The other day I cried while loading the dishwasher.

You are probably thinking, I cry when I have to clean the toilets. It’s called housework, and we all have to do it, so get over your little pitty party and put on your big girl underpants.

Fair enough. But there was a reason I was crying, and it had nothing to do with the actual task at hand and everything to do with what my life had become at that moment. Bent over on a knee scooter, recovering from a second reconstructive foot surgery in four months, unable to walk and losing strength in my arms and hands, I was stuck. The wheel of the scooter was jammed between the dirty tile floor and the open door to the dishwasher, while the bottom rack held a heavy ceramic crock pot which made the rack impossible to slide back into the dishwasher. I couldn’t even close the damn dishwasher without my eight-year-old’s help.

At thirty-nine years old, I felt totally helpless and old and…guilty.

My family didn’t ask for this.

My husband didn’t ask to be the sole provider while driving kids to school, giving them baths, cleaning the house and picking up groceries. He’s like a single parent except he has to pay my medical bills, which we all know aren’t cheap. He didn’t ask to give up vacations because I can’t hike in Oregon and can’t wear flip flops in Carlsbad. He didn’t ask to forego fancy anniversary dinners because I have severe food sensitivities and can only wear sneakers, anyway. No, he didn’t ask for this life, and he couldn’t have imagined it fifteen years ago when he said his vows.

My kids don’t deserve a mom who can’t kick a soccer ball or camp out on the living room floor. They shouldn’t have to hear all the reasons why I can’t take them to the museum or the trampoline park. They deserve better than a mom who screams in agony and frustration when they accidentally hit her elbow with a book. Yeah, a book.

So what does one do when faced with this guilt? I’ve found a few things that help.

1.     Remember it’s not your fault. I repeat, it’s not your fault. You didn’t intentionally make yourself sick. In fact I’d bet a million bucks (or maybe a year’s worth of medical bills) that there isn’t much you wouldn’t do to make yourself well again.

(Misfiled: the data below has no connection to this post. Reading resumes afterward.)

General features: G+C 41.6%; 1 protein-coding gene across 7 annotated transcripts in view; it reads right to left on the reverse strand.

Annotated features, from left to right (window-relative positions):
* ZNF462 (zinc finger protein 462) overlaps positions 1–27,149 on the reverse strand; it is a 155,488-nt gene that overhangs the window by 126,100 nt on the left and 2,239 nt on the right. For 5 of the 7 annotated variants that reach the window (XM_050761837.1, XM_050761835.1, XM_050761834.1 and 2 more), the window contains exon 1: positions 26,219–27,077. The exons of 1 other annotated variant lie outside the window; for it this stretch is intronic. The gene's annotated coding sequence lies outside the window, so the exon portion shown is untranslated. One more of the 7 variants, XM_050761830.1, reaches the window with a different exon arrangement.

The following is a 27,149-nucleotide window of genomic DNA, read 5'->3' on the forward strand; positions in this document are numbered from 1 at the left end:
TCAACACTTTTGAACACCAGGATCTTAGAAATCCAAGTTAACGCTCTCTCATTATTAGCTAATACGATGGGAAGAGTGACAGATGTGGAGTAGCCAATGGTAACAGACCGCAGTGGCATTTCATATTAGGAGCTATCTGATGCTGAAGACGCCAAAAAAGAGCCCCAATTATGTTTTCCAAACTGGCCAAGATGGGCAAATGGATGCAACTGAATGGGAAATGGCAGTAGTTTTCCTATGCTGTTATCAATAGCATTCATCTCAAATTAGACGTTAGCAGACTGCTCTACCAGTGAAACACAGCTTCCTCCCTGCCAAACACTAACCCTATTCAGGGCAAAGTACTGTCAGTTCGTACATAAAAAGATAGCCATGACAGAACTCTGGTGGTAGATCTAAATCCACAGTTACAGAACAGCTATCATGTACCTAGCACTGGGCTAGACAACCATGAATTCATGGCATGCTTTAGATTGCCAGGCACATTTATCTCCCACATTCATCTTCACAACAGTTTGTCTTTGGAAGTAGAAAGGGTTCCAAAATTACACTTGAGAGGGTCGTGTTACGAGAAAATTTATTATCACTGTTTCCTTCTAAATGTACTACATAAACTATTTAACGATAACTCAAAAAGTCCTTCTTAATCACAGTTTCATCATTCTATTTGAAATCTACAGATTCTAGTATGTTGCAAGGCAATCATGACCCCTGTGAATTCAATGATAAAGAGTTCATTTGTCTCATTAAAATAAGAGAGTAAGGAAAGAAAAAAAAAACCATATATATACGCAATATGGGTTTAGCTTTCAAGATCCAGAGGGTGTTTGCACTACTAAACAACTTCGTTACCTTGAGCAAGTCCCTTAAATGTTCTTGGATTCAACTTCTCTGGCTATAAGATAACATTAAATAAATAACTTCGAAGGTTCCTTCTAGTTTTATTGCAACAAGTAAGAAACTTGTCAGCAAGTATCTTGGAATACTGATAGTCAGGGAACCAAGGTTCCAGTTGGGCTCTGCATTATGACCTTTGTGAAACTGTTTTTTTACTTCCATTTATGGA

2.     Know that you are deserving of love regardless of your physical condition. Do you love your parents or grandparents any less when they need help opening a jar of sugar-free jam, get cataracts or need a hip replacement? (Note that you are allowed to dislike the sugar-free jam. Artificial sweeteners are crap.)

3.     Put yourself in their shoes. I’ll be honest, I struggle with this one. The kids are easy. I grew up with a mother afflicted by RA. I never resented her or felt slighted. But my husband…well, I never thought of him as having a caretaker’s mentality, and that’s what he has become. Most men are physical by nature, and my man is no exception. They are drawn to the physicality of their mate, and some days my physicality looks like I just walked off the set of The Walking Dead. All I can do is try to fulfill his needs as much as possible and show my appreciation for his loyalty and care of our family.

4.     Think of everything your loved ones have gained. Say what??!! Sounds crazy but it’s true, there are things to be gained. I believe my children are learning empathy and compassion. When my son has to refill my glass of water and my daughter has to retrieve ice packs, they learn to put others’ needs before theirs. Anyone with small children can agree that is not instinctual for most kids.

5.     Embrace the times when you must slow down. My limitations have forced the family to slow down at times. Maybe we didn’t travel the way we had planned this past summer, but we rented a cabin a couple of hours away and were able to unwind. The kids got to play in the creek and get muddy. We went fishing and listened to Pearl Jam. (Typical fishing music, right?) We read books and swung on wooden swings. I’m pretty sure we made a few good memories along the way.

It’s not an easy journey for any of us, but with the right perspective, we can live enjoyable and fulfilling lives with our loved ones.




I’ve always enjoyed being in motion, whether it’s playing tennis, running a marathon, hiking the desert trails or mountain biking. Managing multiple autoimmune diseases has forced me reevaluate my definitions of healthy and active. It’s given me a new perspective on medicine, doctors and nutrition.

I am stubborn, though, and refuse to give in to disease. Determined to find the answers, I search each day and have been known to do some CRAZY stuff in the name of healing. And I won’t stop until I win or die trying.

In between those searches, I volunteer at my kids’ schools, read, write, get crafty, bake, organize my Pinterest boards, attack everything in the house with a label maker… What can I say, I get bored easily and need hobbies, lots and lots of them.